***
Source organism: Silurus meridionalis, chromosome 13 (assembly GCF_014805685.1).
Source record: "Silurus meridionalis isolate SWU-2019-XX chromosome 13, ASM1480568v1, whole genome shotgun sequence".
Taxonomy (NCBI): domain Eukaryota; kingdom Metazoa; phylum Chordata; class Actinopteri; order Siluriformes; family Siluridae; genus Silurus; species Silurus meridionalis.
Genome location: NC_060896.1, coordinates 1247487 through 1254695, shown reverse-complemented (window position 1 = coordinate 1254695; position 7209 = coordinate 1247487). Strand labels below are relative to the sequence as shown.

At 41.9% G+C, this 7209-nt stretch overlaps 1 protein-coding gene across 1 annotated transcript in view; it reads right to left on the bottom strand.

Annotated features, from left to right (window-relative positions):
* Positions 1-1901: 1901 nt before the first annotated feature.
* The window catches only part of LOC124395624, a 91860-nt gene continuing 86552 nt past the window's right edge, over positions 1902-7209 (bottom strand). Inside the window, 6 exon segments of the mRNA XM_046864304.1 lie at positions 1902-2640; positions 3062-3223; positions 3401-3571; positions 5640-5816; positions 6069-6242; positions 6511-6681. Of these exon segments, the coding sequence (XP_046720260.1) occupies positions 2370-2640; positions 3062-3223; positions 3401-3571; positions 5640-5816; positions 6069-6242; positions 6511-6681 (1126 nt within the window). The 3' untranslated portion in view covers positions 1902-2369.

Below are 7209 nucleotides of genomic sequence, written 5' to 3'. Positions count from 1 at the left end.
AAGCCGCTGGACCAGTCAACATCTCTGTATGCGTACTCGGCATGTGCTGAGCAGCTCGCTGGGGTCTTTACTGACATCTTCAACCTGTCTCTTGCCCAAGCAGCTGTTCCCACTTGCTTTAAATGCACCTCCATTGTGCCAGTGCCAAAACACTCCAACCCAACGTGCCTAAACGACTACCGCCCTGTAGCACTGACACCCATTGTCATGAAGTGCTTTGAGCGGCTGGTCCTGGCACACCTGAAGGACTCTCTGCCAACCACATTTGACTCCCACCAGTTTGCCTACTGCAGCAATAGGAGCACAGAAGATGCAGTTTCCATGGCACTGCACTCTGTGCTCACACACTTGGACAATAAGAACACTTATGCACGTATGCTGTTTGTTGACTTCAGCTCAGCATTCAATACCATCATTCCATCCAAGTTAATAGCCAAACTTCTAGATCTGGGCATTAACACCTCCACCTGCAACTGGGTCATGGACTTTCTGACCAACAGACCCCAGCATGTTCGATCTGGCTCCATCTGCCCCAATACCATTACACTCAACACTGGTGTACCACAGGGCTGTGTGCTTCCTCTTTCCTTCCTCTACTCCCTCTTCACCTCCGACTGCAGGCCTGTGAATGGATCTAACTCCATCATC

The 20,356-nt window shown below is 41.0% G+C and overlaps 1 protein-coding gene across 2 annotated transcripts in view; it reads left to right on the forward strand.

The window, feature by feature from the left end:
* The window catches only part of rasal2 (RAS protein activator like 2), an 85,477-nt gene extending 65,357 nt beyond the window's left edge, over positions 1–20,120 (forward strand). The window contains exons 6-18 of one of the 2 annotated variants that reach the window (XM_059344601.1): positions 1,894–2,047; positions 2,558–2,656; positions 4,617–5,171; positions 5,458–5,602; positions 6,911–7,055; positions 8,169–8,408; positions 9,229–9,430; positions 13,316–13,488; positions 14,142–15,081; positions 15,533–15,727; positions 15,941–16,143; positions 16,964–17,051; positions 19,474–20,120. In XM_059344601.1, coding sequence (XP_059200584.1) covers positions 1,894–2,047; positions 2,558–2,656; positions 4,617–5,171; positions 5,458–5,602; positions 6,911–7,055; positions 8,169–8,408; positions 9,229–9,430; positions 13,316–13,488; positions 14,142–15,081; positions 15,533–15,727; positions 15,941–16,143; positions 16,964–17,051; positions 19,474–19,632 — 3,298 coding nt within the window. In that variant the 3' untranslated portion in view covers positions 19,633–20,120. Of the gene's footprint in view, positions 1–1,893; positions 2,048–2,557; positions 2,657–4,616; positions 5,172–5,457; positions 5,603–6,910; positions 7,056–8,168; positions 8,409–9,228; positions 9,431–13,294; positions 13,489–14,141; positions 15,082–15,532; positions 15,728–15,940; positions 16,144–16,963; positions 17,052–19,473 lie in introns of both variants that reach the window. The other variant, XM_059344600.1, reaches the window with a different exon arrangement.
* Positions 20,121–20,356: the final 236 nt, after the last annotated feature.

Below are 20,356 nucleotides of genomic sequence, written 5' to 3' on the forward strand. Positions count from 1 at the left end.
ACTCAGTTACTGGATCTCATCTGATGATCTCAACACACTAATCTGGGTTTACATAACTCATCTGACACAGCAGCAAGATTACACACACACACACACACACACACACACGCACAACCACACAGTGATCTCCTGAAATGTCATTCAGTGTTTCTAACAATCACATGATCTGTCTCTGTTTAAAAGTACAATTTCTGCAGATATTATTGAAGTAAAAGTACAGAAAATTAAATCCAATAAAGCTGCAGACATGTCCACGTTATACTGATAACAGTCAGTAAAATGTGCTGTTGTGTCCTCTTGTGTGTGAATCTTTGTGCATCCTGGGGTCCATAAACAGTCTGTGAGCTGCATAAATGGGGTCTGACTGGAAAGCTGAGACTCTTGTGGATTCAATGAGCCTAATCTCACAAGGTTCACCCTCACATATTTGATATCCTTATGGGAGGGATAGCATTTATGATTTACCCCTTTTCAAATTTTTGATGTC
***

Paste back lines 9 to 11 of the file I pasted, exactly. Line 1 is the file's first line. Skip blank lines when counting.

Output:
Below are 7209 nucleotides of genomic sequence, written 5' to 3'. Positions count from 1 at the left end.
AAGCCGCTGGACCAGTCAACATCTCTGTATGCGTACTCGGCATGTGCTGAGCAGCTCGCTGGGGTCTTTACTGACATCTTCAACCTGTCTCTTGCCCAAGCAGCTGTTCCCACTTGCTTTAAATGCACCTCCATTGTGCCAGTGCCAAAACACTCCAACCCAACGTGCCTAAACGACTACCGCCCTGTAGCACTGACACCCATTGTCATGAAGTGCTTTGAGCGGCTGGTCCTGGCACACCTGAAGGACTCTCTGCCAACCACATTTGACTCCCACCAGTTTGCCTACTGCAGCAATAGGAGCACAGAAGATGCAGTTTCCATGGCACTGCACTCTGTGCTCACACACTTGGACAATAAGAACACTTATGCACGTATGCTGTTTGTTGACTTCAGCTCAGCATTCAATACCATCATTCCATCCAAGTTAATAGCCAAACTTCTAGATCTGGGCATTAACACCTCCACCTGCAACTGGGTCATGGACTTTCTGACCAACAGACCCCAGCATGTTCGATCTGGCTCCATCTGCCCCAATACCATTACACTCAACACTGGTGTACCACAGGGCTGTGTGCTTCCTCTTTCCTTCCTCTACTCCCTCTTCACCTCCGACTGCAGGCCTGTGAATGGATCTAACTCCATCATC

The 20,356-nt window shown below is 41.0% G+C and overlaps 1 protein-coding gene across 2 annotated transcripts in view; it reads left to right on the forward strand.